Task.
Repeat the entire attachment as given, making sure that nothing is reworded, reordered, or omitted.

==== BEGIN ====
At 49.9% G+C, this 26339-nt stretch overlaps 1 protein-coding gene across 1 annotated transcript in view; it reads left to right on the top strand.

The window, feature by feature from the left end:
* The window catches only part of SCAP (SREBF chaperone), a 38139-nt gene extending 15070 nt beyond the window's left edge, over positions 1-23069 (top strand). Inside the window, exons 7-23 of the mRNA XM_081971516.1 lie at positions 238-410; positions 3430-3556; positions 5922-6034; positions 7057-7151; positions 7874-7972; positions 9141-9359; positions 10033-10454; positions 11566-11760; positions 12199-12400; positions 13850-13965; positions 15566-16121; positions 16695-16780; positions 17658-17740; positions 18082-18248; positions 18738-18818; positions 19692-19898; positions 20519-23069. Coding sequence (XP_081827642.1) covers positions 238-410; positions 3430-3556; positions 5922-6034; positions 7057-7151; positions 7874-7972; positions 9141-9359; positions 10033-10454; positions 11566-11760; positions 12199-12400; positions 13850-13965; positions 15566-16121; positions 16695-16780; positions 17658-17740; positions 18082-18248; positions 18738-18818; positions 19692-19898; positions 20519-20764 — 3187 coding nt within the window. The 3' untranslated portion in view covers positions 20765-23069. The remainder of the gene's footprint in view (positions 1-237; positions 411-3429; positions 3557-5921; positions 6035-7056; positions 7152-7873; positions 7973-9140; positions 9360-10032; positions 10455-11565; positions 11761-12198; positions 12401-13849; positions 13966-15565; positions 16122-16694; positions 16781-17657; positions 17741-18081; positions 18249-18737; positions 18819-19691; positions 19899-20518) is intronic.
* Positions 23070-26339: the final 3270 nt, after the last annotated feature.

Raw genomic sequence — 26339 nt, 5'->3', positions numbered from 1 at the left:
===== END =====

At 49.9% G+C, this 26339-nt stretch overlaps 1 protein-coding gene across 1 annotated transcript in view; it reads left to right on the top strand.

The window, feature by feature from the left end:
* The window catches only part of SCAP (SREBF chaperone), a 38139-nt gene extending 15070 nt beyond the window's left edge, over positions 1-23069 (top strand). Inside the window, exons 7-23 of the mRNA XM_081971516.1 lie at positions 238-410; positions 3430-3556; positions 5922-6034; positions 7057-7151; positions 7874-7972; positions 9141-9359; positions 10033-10454; positions 11566-11760; positions 12199-12400; positions 13850-13965; positions 15566-16121; positions 16695-16780; positions 17658-17740; positions 18082-18248; positions 18738-18818; positions 19692-19898; positions 20519-23069. Coding sequence (XP_081827642.1) covers positions 238-410; positions 3430-3556; positions 5922-6034; positions 7057-7151; positions 7874-7972; positions 9141-9359; positions 10033-10454; positions 11566-11760; positions 12199-12400; positions 13850-13965; positions 15566-16121; positions 16695-16780; positions 17658-17740; positions 18082-18248; positions 18738-18818; positions 19692-19898; positions 20519-20764 — 3187 coding nt within the window. The 3' untranslated portion in view covers positions 20765-23069. The remainder of the gene's footprint in view (positions 1-237; positions 411-3429; positions 3557-5921; positions 6035-7056; positions 7152-7873; positions 7973-9140; positions 9360-10032; positions 10455-11565; positions 11761-12198; positions 12401-13849; positions 13966-15565; positions 16122-16694; positions 16781-17657; positions 17741-18081; positions 18249-18737; positions 18819-19691; positions 19899-20518) is intronic.
* Positions 23070-26339: the final 3270 nt, after the last annotated feature.

Raw genomic sequence — 26339 nt, 5'->3', positions numbered from 1 at the left: